They will be the hands of Jesus to grip us when the pain is overwhelming. Don’t isolate out of pride or fear. Press in to the community our Father has provided for us here on Earth.

Another lesson I have learned is that the Word of God is REAL medicine for the soul.

Quoting Scripture literally got me from point A to point B at times. This living Word changes perspectives and atmospheres and emotions. Let God’s Word grip you and hold you, wherever you are.

Finally, I have learned that sometimes we need to stop gripping some things.

I am a worrier — always have been. Yes, I know that it is sin and I have repented and relapsed hundreds of times. When I lost my physical grip on Ron, though, the Holy Spirit helped me to loosen my grip on worry, which I think, at least in my case, is a form of control. I could not control the outcome of Ron’s disease and God used that to show me that I really can’t be in control. Period.

So, despite the loss of Ron’s hand in mine, the Trinity has given me some new things to grip—a deeper sense of community, a more intimate appreciation of the Word of God, and a freedom to release my grip on things that I cannot control anyway in exchange for the Grip that never lets go.


In Response

We will all experience grief in this life. Take some time to sit with the Lord and bring your grief before Him. Let Him remind you that He is with you, speaking grace and mercy over you. Find a friend and let him or her know you are hurting. Open the Word of God and find Scriptures that will encourage and strengthen you. The Psalms are a great place to start.

By Penny Allison

Why We Serve

Through the years, I have served and volunteered in some wonderful and crazy ways, from flying to Afghanistan by myself to helping install a bathroom at a football field! But before we talk about why we serve, let’s take a little multiple choice quiz.

I volunteer because:

a)  My spouse/roommate volunteers for me
b)  There is a desperate need and I feel guilty
c)  There are some cool people involved and I would like to be friends with them
d)  I feel God has given me a passion for this particular need
e)  I am bored and need something to do
f)  All of the above

If we answered honestly, I think most of us would pick “all of the above.”  Motives vary from season to season.  When we were parents of young children, my husband Ron and I worked for years in the childcare area at church because there was a need. Did we hear a clarion call from Heaven? Probably not. But we did hear crying and laughing children who needed someone to look after them; as part of that spiritual family we stepped up. My goal as I write this blog is not to dissect all of our motives for why we serve. Rather, I would like to look at three reasons for us to consider as we evaluate this area of our lives.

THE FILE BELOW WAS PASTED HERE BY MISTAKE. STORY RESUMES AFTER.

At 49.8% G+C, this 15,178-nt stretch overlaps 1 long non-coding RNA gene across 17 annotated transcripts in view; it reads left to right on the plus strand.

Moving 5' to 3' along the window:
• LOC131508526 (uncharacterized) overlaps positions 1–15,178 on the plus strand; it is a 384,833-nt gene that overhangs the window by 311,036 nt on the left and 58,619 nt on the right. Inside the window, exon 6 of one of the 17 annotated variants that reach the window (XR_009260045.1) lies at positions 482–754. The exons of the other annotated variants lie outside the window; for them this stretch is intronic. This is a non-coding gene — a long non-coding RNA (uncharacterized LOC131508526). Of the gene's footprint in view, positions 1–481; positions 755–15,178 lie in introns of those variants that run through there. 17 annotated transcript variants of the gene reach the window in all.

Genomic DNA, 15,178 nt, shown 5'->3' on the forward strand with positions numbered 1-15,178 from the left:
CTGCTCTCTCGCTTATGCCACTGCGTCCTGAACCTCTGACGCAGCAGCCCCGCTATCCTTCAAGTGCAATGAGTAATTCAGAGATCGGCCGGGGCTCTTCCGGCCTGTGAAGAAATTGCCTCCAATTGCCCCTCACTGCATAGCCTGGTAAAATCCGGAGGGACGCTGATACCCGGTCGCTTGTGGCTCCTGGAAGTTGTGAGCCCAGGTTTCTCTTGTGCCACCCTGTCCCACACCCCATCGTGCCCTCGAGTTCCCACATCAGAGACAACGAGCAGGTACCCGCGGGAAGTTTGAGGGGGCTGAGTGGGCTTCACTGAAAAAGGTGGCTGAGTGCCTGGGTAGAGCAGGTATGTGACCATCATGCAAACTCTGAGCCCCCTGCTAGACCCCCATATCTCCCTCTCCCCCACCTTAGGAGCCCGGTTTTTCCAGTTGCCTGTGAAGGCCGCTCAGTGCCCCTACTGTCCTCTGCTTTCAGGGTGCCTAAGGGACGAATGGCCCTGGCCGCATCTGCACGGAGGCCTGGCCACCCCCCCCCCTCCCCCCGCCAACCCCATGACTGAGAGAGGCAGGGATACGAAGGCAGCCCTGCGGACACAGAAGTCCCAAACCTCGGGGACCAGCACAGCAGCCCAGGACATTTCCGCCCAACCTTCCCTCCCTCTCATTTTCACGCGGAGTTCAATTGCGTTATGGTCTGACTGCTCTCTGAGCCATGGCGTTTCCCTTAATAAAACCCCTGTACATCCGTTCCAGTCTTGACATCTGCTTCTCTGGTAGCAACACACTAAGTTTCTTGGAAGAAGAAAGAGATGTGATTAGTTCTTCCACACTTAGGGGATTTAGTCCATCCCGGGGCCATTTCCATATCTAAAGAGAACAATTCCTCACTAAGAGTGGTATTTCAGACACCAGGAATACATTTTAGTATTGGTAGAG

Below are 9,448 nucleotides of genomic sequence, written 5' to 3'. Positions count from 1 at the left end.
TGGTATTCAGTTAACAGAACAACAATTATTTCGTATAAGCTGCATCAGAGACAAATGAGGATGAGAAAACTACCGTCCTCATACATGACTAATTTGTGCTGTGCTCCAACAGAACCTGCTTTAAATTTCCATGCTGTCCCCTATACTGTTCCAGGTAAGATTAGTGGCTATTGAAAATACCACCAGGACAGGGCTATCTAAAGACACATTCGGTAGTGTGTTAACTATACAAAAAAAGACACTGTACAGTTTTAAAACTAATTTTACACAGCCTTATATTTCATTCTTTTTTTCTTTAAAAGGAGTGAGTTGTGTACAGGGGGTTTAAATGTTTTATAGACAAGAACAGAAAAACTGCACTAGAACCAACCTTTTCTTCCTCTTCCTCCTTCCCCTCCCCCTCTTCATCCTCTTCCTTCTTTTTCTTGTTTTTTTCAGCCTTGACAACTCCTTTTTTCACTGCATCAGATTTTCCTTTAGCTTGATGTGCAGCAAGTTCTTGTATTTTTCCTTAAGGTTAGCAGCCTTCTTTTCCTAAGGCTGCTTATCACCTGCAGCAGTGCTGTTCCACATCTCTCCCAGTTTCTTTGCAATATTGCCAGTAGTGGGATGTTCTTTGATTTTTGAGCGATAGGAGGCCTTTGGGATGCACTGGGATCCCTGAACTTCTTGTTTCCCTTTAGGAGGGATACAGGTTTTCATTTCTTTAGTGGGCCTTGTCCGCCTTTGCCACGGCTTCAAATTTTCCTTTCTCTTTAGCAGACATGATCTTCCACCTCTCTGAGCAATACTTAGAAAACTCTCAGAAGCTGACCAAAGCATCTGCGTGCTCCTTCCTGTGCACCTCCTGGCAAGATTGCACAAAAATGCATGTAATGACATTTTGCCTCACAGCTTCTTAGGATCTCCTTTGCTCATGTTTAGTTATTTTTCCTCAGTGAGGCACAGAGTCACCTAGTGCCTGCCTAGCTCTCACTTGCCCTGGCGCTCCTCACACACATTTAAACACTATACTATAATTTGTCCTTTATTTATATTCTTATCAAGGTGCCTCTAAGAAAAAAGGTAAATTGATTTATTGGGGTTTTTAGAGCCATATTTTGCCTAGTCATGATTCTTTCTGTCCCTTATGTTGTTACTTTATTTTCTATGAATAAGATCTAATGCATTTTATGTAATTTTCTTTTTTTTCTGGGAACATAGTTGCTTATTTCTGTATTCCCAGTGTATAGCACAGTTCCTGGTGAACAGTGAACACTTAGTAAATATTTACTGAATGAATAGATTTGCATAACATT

Matthew 20:28 says, “The Son of Man did not come to be served, but to serve.” In Luke 22:27, Jesus says “I am among you as the one who serves.”

As followers of Jesus, we are to fundamentally have our minds and hearts positioned to serve.

Of course we know that, but can we say serving is a daily focus?  The big ways of serving are often more clear than the small.  We want to give our lives to share the Gospel, to transform Waco or to turn the tide of human trafficking, but do we help someone who is struggling with opening a door, yield our parking space to another in the parking lot of HEB or pay for a a friend’s meal at Jason’s Deli?

Jesus commands us in Luke 8:18 to, “Take care how you listen.” As our Good Shepherd, He goes before us and we follow Him because we “know His voice” (John 10:4).

Do you know the voice of the Holy Spirit lives inside you and is constantly speaking affirmation, comfort and direction?

As believers, we are on a journey to hear His voice more clearly  until we reach Heaven. We won’t ever do it perfectly but it is a worthy lifelong pursuit.  This sense of hearing the Holy Spirit is crucial to how and where we serve.  The Father puts gifts and passions in each of us and He is delighted when we ask for and listen to His thoughts on how He wants us to use them!

Finally, I would submit that a crucial element of serving is wrapped up in the word “legacy.”  Young or old, married or single, male or female, rich or poor, we are all leaving a legacy.  What will be passed down to your family and friends because of the choices you make, the life you live and the way you serve?  In our household, volunteering and serving is a way of life.  This mindset was given to both Ron and me by our parents and hopefully, we have instilled that in our now-grown children.  So, as you consider if you will serve, why you serve and the attitude you embrace while serving, consider the legacy you are passing along to future generations.

Be excited today! The Father has let us be His hands and feet in the earth.  Focus, listen and leave a legacy that declares the love and power of Jesus.

In Response:

How do you serve?

Is God prompting you to serve in a new way?

What is the legacy you are passing along to future generations?